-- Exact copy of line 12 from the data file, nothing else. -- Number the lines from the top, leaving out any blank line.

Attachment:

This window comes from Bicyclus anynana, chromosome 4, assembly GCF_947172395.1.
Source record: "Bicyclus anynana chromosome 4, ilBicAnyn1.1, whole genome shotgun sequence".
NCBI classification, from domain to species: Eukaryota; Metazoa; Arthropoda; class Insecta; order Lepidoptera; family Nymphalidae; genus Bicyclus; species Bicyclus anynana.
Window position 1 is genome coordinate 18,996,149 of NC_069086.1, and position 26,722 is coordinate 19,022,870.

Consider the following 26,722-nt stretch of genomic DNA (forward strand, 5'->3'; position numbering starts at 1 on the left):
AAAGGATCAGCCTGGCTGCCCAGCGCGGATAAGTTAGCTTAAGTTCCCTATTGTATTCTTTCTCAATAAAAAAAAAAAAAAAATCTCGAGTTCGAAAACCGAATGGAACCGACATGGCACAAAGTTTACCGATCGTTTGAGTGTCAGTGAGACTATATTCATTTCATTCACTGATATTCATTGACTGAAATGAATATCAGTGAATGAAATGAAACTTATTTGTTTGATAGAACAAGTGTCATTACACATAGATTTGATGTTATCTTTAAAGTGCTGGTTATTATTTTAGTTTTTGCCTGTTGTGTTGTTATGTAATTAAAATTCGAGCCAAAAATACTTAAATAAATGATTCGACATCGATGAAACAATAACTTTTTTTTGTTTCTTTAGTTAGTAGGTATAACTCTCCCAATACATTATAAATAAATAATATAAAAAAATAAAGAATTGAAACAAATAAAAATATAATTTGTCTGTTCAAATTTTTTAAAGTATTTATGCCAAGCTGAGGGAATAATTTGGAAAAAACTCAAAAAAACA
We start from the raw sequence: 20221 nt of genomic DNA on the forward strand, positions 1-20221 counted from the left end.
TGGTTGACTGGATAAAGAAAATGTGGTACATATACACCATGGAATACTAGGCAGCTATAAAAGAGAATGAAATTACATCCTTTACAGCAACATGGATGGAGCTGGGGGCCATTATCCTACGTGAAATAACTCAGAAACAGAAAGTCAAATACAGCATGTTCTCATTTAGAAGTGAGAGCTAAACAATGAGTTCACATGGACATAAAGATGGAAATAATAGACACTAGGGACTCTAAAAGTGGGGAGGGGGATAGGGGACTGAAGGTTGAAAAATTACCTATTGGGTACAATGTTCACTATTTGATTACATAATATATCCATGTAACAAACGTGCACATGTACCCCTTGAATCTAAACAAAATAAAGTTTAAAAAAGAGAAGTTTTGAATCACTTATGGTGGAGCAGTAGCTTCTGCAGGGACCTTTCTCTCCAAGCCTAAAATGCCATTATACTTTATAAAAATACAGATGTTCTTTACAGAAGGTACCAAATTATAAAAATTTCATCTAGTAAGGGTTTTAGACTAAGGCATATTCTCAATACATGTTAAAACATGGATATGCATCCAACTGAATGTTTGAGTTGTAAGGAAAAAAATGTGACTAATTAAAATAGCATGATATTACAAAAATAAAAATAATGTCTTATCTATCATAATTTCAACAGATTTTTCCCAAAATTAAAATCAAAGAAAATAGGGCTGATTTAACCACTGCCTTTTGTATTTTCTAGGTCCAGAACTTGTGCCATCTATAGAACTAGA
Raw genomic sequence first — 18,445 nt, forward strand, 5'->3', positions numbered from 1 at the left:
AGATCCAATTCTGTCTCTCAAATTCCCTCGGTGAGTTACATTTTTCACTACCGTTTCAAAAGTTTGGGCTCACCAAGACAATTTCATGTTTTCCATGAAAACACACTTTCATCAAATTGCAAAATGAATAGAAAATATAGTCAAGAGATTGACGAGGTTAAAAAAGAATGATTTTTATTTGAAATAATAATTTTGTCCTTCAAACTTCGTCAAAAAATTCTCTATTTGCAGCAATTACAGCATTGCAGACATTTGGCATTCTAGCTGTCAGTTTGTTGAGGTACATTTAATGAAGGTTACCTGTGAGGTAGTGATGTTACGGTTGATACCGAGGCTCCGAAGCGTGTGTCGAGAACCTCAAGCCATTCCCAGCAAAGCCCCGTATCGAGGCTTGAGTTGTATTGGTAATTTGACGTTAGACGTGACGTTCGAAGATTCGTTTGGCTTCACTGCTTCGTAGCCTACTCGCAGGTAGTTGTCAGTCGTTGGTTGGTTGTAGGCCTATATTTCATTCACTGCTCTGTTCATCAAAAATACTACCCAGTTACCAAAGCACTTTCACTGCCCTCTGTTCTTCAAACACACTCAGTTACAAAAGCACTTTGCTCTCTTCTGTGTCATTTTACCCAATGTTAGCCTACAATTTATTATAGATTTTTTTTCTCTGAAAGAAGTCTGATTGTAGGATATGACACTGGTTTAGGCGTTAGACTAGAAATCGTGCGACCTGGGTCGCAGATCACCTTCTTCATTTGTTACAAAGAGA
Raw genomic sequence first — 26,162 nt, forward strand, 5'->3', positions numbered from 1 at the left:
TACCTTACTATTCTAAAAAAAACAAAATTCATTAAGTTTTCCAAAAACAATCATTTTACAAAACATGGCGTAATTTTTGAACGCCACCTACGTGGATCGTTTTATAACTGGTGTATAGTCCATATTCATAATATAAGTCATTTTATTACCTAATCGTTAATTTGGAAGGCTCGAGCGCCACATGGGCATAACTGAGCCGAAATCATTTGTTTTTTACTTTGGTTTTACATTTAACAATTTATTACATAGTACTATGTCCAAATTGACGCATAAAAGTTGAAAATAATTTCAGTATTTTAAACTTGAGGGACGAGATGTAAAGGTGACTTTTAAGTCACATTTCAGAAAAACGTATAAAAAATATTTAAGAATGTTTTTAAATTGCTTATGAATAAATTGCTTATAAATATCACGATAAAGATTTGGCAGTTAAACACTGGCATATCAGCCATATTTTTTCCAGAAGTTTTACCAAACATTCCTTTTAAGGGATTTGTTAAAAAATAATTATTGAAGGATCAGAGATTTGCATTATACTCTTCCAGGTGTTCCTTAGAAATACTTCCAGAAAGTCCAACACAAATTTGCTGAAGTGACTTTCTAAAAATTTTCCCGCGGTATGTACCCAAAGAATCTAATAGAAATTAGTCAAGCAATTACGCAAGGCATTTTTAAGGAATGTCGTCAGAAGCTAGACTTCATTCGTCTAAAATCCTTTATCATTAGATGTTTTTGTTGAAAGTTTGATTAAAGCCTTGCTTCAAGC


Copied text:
TACCTTACTATTCTAAAAAAAACAAAATTCATTAAGTTTTCCAAAAACAATCATTTTACAAAACATGGCGTAATTTTTGAACGCCACCTACGTGGATCGTTTTATAACTGGTGTATAGTCCATATTCATAATATAAGTCATTTTATTACCTAATCGTTAATTTGGAAGGCTCGAGCGCCACATGGGCATAACTGAGCCGAAATCATTTGTTTTTTACTTTGGTTTTACATTTAACAATTTATTACATAGTACTATGTCCAAATTGACGCATAAAAGTTGAAAATAATTTCAGTATTTTAAACTTGAGGGACGAGATGTAAAGGTGACTTTTAAGTCACATTTCAGAAAAACGTATAAAAAATATTTAAGAATGTTTTTAAATTGCTTATGAATAAATTGCTTATAAATATCACGATAAAGATTTGGCAGTTAAACACTGGCATATCAGCCATATTTTTTCCAGAAGTTTTACCAAACATTCCTTTTAAGGGATTTGTTAAAAAATAATTATTGAAGGATCAGAGATTTGCATTATACTCTTCCAGGTGTTCCTTAGAAATACTTCCAGAAAGTCCAACACAAATTTGCTGAAGTGACTTTCTAAAAATTTTCCCGCGGTATGTACCCAAAGAATCTAATAGAAATTAGTCAAGCAATTACGCAAGGCATTTTTAAGGAATGTCGTCAGAAGCTAGACTTCATTCGTCTAAAATCCTTTATCATTAGATGTTTTTGTTGAAAGTTTGATTAAAGCCTTGCTTCAAGC